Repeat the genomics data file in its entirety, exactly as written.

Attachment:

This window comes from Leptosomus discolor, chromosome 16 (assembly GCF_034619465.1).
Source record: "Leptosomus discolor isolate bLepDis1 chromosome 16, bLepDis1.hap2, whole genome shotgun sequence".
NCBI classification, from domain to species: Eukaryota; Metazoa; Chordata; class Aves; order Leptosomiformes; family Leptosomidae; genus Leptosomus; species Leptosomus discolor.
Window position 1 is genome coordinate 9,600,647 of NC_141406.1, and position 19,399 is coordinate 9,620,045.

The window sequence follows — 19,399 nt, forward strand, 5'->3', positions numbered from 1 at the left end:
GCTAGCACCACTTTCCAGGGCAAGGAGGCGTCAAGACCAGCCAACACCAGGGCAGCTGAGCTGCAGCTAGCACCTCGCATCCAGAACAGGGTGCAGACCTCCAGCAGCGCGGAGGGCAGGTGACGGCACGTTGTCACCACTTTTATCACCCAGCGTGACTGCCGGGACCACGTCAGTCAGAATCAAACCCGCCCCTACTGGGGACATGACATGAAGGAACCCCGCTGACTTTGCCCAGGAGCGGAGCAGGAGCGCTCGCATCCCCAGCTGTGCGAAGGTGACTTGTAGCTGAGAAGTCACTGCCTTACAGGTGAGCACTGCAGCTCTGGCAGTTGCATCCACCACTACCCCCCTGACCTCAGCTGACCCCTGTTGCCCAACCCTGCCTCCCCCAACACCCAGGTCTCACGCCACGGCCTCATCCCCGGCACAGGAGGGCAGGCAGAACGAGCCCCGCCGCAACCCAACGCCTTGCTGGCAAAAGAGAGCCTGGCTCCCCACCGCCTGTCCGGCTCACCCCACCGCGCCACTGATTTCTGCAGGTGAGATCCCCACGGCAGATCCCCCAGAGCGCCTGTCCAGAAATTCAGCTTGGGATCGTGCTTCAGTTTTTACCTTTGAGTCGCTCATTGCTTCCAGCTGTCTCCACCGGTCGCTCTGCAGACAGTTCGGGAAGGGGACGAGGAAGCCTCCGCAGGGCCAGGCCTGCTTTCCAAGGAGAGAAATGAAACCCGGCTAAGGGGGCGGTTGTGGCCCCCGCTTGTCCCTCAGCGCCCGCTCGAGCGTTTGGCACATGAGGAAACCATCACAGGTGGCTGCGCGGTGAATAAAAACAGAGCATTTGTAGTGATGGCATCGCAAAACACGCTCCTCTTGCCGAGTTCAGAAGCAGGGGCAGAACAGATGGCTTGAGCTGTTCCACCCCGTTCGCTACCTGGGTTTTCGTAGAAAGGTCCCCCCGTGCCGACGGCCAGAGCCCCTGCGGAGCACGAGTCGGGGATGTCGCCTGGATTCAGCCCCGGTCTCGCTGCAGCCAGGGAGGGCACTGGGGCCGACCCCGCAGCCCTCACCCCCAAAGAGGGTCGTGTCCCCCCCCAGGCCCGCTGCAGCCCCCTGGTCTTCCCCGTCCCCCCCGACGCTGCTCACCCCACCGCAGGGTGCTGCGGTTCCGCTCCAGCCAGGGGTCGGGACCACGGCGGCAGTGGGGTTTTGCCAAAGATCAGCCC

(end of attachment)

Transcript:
This window comes from Leptosomus discolor, chromosome 16 (assembly GCF_034619465.1).
Source record: "Leptosomus discolor isolate bLepDis1 chromosome 16, bLepDis1.hap2, whole genome shotgun sequence".
NCBI classification, from domain to species: Eukaryota; Metazoa; Chordata; class Aves; order Leptosomiformes; family Leptosomidae; genus Leptosomus; species Leptosomus discolor.
Window position 1 is genome coordinate 9,600,647 of NC_141406.1, and position 19,399 is coordinate 9,620,045.

The window sequence follows — 19,399 nt, forward strand, 5'->3', positions numbered from 1 at the left end:
GCTAGCACCACTTTCCAGGGCAAGGAGGCGTCAAGACCAGCCAACACCAGGGCAGCTGAGCTGCAGCTAGCACCTCGCATCCAGAACAGGGTGCAGACCTCCAGCAGCGCGGAGGGCAGGTGACGGCACGTTGTCACCACTTTTATCACCCAGCGTGACTGCCGGGACCACGTCAGTCAGAATCAAACCCGCCCCTACTGGGGACATGACATGAAGGAACCCCGCTGACTTTGCCCAGGAGCGGAGCAGGAGCGCTCGCATCCCCAGCTGTGCGAAGGTGACTTGTAGCTGAGAAGTCACTGCCTTACAGGTGAGCACTGCAGCTCTGGCAGTTGCATCCACCACTACCCCCCTGACCTCAGCTGACCCCTGTTGCCCAACCCTGCCTCCCCCAACACCCAGGTCTCACGCCACGGCCTCATCCCCGGCACAGGAGGGCAGGCAGAACGAGCCCCGCCGCAACCCAACGCCTTGCTGGCAAAAGAGAGCCTGGCTCCCCACCGCCTGTCCGGCTCACCCCACCGCGCCACTGATTTCTGCAGGTGAGATCCCCACGGCAGATCCCCCAGAGCGCCTGTCCAGAAATTCAGCTTGGGATCGTGCTTCAGTTTTTACCTTTGAGTCGCTCATTGCTTCCAGCTGTCTCCACCGGTCGCTCTGCAGACAGTTCGGGAAGGGGACGAGGAAGCCTCCGCAGGGCCAGGCCTGCTTTCCAAGGAGAGAAATGAAACCCGGCTAAGGGGGCGGTTGTGGCCCCCGCTTGTCCCTCAGCGCCCGCTCGAGCGTTTGGCACATGAGGAAACCATCACAGGTGGCTGCGCGGTGAATAAAAACAGAGCATTTGTAGTGATGGCATCGCAAAACACGCTCCTCTTGCCGAGTTCAGAAGCAGGGGCAGAACAGATGGCTTGAGCTGTTCCACCCCGTTCGCTACCTGGGTTTTCGTAGAAAGGTCCCCCCGTGCCGACGGCCAGAGCCCCTGCGGAGCACGAGTCGGGGATGTCGCCTGGATTCAGCCCCGGTCTCGCTGCAGCCAGGGAGGGCACTGGGGCCGACCCCGCAGCCCTCACCCCCAAAGAGGGTCGTGTCCCCCCCCAGGCCCGCTGCAGCCCCCTGGTCTTCCCCGTCCCCCCCGACGCTGCTCACCCCACCGCAGGGTGCTGCGGTTCCGCTCCAGCCAGGGGTCGGGACCACGGCGGCAGTGGGGTTTTGCCAAAGATCAGCCC